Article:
Every year for the past decade or so (with the exception of the COVID years of course), Becky and I have travelled to Italy for the delightful International Journalism Festival, which is held in the ancient city of Perugia, about two hours north of Rome in the hills of Umbria. It is a fantastic conference that takes place over five days and involves more than 350 speakers, hundreds of volunteers, and about a dozen amazing venues in the Centro Storico. Even more amazing, attendance is free and open to anyone. The photo below is just one of the beautiful venues, the Sala dei Notari or Gallery of Notables, which was built sometime in the 13th century — about two hundred years before Johannes Gutenberg invented the printing press.
Another one of the festival’s venues, which was new last year, is the incredible Church of San Francesco, which was partially destroyed in World War II and has been restored to become a modern entertainment venue — with plexiglas filling in the hole at the top of the nave, and a modern sound system. It was quite spectacular to be on stage there.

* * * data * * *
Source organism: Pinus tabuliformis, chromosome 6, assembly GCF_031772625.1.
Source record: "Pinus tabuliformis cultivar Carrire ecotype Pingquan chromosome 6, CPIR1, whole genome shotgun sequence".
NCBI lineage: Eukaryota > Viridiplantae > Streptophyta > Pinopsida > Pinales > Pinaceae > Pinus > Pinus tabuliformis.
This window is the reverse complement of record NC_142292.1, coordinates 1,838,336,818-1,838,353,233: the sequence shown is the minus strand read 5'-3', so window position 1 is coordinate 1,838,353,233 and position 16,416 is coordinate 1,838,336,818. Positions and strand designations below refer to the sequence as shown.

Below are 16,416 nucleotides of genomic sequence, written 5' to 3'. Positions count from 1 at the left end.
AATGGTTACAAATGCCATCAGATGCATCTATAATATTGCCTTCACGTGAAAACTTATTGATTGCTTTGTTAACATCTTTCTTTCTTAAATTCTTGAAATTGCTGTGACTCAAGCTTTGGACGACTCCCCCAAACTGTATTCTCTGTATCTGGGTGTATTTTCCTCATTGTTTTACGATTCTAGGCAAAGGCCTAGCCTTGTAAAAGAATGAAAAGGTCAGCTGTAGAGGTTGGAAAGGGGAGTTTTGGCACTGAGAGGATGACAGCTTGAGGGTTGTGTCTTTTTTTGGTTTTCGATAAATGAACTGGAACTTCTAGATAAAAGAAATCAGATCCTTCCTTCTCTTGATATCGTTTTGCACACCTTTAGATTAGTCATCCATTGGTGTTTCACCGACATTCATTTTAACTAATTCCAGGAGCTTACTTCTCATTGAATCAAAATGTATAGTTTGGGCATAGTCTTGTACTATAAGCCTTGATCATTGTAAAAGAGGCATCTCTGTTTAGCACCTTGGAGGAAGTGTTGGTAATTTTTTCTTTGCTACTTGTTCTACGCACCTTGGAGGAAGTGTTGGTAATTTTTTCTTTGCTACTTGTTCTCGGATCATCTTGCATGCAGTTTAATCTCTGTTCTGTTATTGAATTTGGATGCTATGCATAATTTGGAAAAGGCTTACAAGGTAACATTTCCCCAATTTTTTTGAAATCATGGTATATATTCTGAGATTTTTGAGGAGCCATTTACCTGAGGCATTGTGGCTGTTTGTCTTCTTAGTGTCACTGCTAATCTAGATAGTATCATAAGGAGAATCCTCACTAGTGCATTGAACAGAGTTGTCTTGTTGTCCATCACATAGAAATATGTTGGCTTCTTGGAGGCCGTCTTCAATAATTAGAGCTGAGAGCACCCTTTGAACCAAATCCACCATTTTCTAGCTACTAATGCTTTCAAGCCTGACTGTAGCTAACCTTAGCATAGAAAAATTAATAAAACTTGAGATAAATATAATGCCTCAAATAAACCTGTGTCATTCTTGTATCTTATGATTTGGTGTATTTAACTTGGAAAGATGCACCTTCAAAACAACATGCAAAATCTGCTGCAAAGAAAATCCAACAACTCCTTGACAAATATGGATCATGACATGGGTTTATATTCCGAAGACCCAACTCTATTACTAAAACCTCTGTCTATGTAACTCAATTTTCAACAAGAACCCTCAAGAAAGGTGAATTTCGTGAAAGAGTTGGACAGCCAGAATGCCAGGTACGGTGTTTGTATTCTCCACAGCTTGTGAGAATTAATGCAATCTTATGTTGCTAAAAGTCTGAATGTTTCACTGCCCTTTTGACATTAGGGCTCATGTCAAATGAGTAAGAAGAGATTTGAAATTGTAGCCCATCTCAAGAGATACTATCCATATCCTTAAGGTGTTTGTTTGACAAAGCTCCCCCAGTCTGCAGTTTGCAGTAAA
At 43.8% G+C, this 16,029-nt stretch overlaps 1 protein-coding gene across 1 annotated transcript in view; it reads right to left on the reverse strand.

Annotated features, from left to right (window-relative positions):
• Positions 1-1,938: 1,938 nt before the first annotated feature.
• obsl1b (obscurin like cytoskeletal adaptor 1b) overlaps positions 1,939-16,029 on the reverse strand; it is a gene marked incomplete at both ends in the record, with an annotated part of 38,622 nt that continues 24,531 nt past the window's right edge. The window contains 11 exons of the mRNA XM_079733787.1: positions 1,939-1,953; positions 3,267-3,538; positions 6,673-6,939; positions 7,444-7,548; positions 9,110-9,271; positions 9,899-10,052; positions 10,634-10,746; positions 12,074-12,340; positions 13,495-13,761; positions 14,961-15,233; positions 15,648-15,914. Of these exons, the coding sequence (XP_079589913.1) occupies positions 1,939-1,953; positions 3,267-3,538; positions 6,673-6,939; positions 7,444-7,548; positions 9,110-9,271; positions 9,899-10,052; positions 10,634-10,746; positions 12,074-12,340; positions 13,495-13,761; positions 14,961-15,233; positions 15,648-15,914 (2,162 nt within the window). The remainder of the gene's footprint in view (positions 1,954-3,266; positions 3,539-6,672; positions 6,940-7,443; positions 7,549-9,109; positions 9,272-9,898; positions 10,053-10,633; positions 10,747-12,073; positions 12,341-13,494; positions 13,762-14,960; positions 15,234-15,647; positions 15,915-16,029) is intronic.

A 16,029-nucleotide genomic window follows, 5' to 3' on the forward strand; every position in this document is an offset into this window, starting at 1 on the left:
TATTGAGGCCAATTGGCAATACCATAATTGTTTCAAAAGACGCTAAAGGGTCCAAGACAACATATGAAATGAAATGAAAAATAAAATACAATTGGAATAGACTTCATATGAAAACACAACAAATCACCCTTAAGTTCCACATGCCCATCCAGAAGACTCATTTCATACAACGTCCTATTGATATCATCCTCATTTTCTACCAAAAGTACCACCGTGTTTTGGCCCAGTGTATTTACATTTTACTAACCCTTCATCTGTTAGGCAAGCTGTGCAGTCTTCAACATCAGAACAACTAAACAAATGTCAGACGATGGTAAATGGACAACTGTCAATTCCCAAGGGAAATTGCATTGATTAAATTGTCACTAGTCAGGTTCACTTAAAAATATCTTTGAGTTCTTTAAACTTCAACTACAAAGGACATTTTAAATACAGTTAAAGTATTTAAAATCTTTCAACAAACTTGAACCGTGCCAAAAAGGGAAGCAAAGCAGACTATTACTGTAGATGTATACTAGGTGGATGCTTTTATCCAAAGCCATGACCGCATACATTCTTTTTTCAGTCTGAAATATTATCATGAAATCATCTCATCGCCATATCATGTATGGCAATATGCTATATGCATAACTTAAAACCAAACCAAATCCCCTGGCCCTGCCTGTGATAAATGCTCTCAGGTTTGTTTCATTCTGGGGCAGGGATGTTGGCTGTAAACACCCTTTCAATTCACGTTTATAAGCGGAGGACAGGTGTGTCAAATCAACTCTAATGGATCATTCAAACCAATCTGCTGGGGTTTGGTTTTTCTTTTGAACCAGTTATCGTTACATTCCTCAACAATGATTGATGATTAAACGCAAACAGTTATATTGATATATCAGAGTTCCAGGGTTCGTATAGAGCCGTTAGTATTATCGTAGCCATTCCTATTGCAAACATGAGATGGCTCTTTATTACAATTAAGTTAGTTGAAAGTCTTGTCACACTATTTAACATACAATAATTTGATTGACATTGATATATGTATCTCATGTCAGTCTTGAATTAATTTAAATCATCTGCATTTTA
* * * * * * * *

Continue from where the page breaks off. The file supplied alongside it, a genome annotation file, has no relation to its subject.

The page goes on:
Every year we have been to Italy, we have taken advantage of the trip by booking a few days to go somewhere else for a short vacation. Last year it was Puglia, in the south, and we also made a side visit to Matera, the ancient city of caves, one of the oldest continuously-inhabited towns in the world. The year before that it was Florence and Pisa, and we’ve also seen most of Rome (of course) as well as Venice, Sorrento and the Amalfi Coast, and Cinque Terre. This year we met up with our Italian friend Anna Masera, who used to teach journalism at the university in Turin, and spent some time touring Sicily, including a somewhat terrifying trip up a very windy Mount Etna.Continue reading “A trip to Perugia and then to Sicily”